Notre Dame's more significant difficulties this season—those of manpower and morale—are not so easily resolved. Ten starters from a year ago were drafted by NFL teams; in all, 15 players were signed. Those losses, plus injuries, have left the Irish green on the offensive line and at quarterback, running back and kicker.
Holtz could not have anticipated that four offensive linemen would miss time with injuries or that starting running backs Lee Becton and Ray Zellars would sit out seven games between them, returning at less than full strength for Florida State. But it's clear Holtz put too much faith in Powlus, whose potential blinded Holtz to his inexperience. So when senior Paul Failla, who clearly had soured on Holtz, signed a professional baseball contract, Notre Dame was left without any experienced quarterbacks. Powlus will be good someday, but thus far he has often looked like the rookie he is. "I've learned some things about football this fall," he says. "Like, it's harder than you think it is." At running back, though, Holtz has enough recruiting power that, even with injuries, he should never be caught short, and the same is true of kickers.
Moreover, this team has never become a unified bunch. "I'm not going to say there's no cohesion," says Goheen. "But I've been on teams where there was more." To make matters worse, on the Monday before the Florida State loss, senior flanker Michael Miller, a sometime starter, left school; three days later he was charged in connection with a check-forging scam. Miller, once touted as the second coming of Rocket Ismail, was troubled through much of his career: He left school for a semester in his freshman year and was suspended last spring when stolen property was found in his apartment (charges were never filed, and he was reinstated to the team).
"I can give you a million excuses, but no reasons [for the team's mediocrity]," Holtz said. "Some seasons things just don't fit."
The loss to Florida State was like a condensed version of this ill-fitting season. Despite the return of Becton and Zellars, Notre Dame rushed for only 138 yards, a statistic in which FSU defenders took great pride. "Last year they manhandled us," said Seminole linebacker Derrick Brooks. "Guys like [tackle] Aaron Taylor and [center] Tim Ruddy treated us like little kids." Powlus was pressured heavily, completed just nine of 22 passes for 83 yards and often reverted to his worst habit, trying to force balls into coverage. Even when Powlus threw an 11-yard touchdown pass to Derrick Mayes to tie the game at 16-16 with 5:17 left, freshman Scott Cengia clanged his PAT off the left upright.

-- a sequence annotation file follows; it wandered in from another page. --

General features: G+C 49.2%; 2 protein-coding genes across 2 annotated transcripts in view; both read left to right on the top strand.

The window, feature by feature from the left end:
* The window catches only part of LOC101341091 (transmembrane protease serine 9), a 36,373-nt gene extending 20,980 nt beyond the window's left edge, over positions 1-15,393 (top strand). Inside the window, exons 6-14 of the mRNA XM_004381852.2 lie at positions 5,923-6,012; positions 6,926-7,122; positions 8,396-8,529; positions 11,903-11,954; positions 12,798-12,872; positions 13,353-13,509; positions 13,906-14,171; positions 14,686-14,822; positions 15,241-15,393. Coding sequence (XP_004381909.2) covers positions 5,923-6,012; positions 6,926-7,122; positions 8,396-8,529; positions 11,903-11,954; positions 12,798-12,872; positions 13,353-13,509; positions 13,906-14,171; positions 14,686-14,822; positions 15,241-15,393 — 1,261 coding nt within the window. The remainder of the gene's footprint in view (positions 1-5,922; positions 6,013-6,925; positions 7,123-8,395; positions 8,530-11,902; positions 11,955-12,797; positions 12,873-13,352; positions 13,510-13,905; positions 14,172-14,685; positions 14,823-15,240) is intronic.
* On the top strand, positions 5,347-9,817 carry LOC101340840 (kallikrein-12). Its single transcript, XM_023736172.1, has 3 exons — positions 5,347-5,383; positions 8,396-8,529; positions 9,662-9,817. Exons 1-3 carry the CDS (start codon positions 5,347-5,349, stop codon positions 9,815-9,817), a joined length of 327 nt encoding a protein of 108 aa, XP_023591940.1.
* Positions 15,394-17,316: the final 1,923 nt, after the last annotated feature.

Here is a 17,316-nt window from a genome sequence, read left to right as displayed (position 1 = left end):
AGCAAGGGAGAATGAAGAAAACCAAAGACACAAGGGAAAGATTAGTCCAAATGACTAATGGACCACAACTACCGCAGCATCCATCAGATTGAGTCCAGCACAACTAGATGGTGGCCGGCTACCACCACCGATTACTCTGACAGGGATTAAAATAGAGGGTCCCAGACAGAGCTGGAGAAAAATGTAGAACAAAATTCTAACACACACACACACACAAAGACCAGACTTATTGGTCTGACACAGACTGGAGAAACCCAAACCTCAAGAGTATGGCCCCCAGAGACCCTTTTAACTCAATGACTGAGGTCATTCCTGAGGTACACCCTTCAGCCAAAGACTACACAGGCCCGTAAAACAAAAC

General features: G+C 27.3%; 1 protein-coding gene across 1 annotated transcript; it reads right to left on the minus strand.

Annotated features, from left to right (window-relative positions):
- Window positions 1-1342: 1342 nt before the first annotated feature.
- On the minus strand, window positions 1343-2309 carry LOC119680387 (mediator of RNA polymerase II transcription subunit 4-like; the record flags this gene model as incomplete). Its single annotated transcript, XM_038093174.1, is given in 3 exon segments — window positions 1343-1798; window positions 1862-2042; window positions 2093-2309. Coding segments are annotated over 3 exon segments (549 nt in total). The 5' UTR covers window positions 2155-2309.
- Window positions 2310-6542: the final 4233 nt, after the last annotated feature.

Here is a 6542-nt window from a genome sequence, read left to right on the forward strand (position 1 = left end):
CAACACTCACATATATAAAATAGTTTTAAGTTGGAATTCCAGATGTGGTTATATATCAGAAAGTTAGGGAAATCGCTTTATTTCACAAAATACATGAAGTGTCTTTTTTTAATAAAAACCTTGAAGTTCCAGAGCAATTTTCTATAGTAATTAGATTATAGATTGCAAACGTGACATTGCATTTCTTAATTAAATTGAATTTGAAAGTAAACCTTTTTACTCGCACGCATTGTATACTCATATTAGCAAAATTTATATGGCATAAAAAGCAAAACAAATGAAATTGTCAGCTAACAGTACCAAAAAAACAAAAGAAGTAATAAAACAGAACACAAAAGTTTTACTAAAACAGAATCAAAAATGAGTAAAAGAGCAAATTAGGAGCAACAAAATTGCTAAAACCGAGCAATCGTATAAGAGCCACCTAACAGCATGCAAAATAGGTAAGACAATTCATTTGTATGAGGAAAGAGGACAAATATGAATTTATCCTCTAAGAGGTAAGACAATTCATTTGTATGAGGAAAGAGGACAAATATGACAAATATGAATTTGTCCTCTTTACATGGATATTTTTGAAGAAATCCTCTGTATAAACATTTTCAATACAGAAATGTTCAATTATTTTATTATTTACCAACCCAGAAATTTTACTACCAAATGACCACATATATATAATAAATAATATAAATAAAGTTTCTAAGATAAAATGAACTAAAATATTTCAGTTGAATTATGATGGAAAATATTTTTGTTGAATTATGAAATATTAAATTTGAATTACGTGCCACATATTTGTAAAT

(The score was tied only because, when Florida State had gone ahead 15-10 at the end of the third quarter, Bobby Bowden inexplicably decided to kick the extra point and not go for two. His explanation: "I knew they were going to miss their extra point." Bowden's explanation II: "Six is better than five." Hard to argue.)
When it was over, the Irish were 5-4, which even Holtz had foreseen. "If somebody's going to pound us, they better do it now," he had said earlier in the week. "They see we're down, so they'd better jump on us. I think we aren't going to be down very long."
To that end Holtz has hired Bob Chmiel from Michigan as recruiting coordinator, replacing Tony Yelovich. And Holtz has an oral commitment from a prized kicking prospect, Kevin Kopka of Hollywood Hills, Fla. Before next fall arrives, there is one potential embarrassment ahead. With games on Saturday at home against dangerous Air Force and on Nov. 26 at USC, Notre Dame could lose again and finish at 6-5. As a member of the bowl coalition, the Irish are guaranteed a spot in the Orange, Sugar, Cotton or Fiesta Bowl if they go 7-4. At 6-5 Notre Dame can participate in one of those four bowls only by mutual agreement of the bowl and Notre Dame. But, given the scarcity of available coalition teams that can attract a respectable live gate or TV audience—Virginia? USC? Virginia Tech? Duke?—it is virtually certain that at 6-5, the Irish will be invited to a major bowl.
It is also likely that Notre Dame will accept, not only for coalition-alliance brotherhood but also for the $3 million or so that would come with it. (The Irish might decline if they finish with a bad loss at USC; if they go 5-6, they're ineligible for any bowl.) Still, it's not a pretty picture: Notre Dame at 6-5 versus Florida in the Sugar Bowl, or versus Colorado in the Fiesta. "We'll definitely go," says Goheen. "But it would be tough to go somewhere 6-5, because to go at 6-5 is not to go as Notre Dame. If we go under those circumstances, we're just going for the money and so the bowl can have good TV ratings. That's not the way I want to go out."
It's not the way any of the Irish want to go out, sliding downhill into the winter. "There have been so many low points this year," said Nau in the week leading to the Florida State loss. "Every time we hit one of them, you say to yourself, This is not what it's supposed to be like. At Notre Dame they always tell you, 'Expect a miracle.' Well, I expect to find out that this is a dream, and we'll wake up and be 8-1 or 9-0 and have a shot at the national title."